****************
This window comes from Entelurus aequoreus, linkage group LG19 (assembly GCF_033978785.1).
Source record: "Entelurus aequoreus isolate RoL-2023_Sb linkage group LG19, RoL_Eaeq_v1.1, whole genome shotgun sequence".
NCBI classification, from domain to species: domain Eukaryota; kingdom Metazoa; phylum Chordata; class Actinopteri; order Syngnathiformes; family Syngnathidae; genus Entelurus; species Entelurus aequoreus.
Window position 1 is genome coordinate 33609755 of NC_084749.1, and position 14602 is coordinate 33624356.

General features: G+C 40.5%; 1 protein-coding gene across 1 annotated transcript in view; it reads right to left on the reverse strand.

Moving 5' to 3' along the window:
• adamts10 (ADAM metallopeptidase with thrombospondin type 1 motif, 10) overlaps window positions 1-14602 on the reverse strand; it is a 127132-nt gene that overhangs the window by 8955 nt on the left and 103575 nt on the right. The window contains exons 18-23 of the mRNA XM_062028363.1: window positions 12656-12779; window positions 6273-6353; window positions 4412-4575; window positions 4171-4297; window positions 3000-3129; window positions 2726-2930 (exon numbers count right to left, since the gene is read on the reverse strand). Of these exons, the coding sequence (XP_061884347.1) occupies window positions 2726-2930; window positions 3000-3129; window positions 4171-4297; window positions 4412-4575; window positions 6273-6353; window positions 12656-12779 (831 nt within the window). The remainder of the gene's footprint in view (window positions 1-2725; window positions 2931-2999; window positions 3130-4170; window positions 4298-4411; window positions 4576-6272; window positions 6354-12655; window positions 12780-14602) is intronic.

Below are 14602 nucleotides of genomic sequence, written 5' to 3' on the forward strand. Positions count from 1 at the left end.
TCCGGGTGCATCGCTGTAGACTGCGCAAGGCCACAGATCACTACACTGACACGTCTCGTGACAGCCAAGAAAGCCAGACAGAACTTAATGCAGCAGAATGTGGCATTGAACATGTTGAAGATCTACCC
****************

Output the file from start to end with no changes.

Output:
This window comes from Entelurus aequoreus, linkage group LG19 (assembly GCF_033978785.1).
Source record: "Entelurus aequoreus isolate RoL-2023_Sb linkage group LG19, RoL_Eaeq_v1.1, whole genome shotgun sequence".
NCBI classification, from domain to species: domain Eukaryota; kingdom Metazoa; phylum Chordata; class Actinopteri; order Syngnathiformes; family Syngnathidae; genus Entelurus; species Entelurus aequoreus.
Window position 1 is genome coordinate 33609755 of NC_084749.1, and position 14602 is coordinate 33624356.

General features: G+C 40.5%; 1 protein-coding gene across 1 annotated transcript in view; it reads right to left on the reverse strand.

Moving 5' to 3' along the window:
• adamts10 (ADAM metallopeptidase with thrombospondin type 1 motif, 10) overlaps window positions 1-14602 on the reverse strand; it is a 127132-nt gene that overhangs the window by 8955 nt on the left and 103575 nt on the right. The window contains exons 18-23 of the mRNA XM_062028363.1: window positions 12656-12779; window positions 6273-6353; window positions 4412-4575; window positions 4171-4297; window positions 3000-3129; window positions 2726-2930 (exon numbers count right to left, since the gene is read on the reverse strand). Of these exons, the coding sequence (XP_061884347.1) occupies window positions 2726-2930; window positions 3000-3129; window positions 4171-4297; window positions 4412-4575; window positions 6273-6353; window positions 12656-12779 (831 nt within the window). The remainder of the gene's footprint in view (window positions 1-2725; window positions 2931-2999; window positions 3130-4170; window positions 4298-4411; window positions 4576-6272; window positions 6354-12655; window positions 12780-14602) is intronic.

Below are 14602 nucleotides of genomic sequence, written 5' to 3' on the forward strand. Positions count from 1 at the left end.
TCCGGGTGCATCGCTGTAGACTGCGCAAGGCCACAGATCACTACACTGACACGTCTCGTGACAGCCAAGAAAGCCAGACAGAACTTAATGCAGCAGAATGTGGCATTGAACATGTTGAAGATCTACCC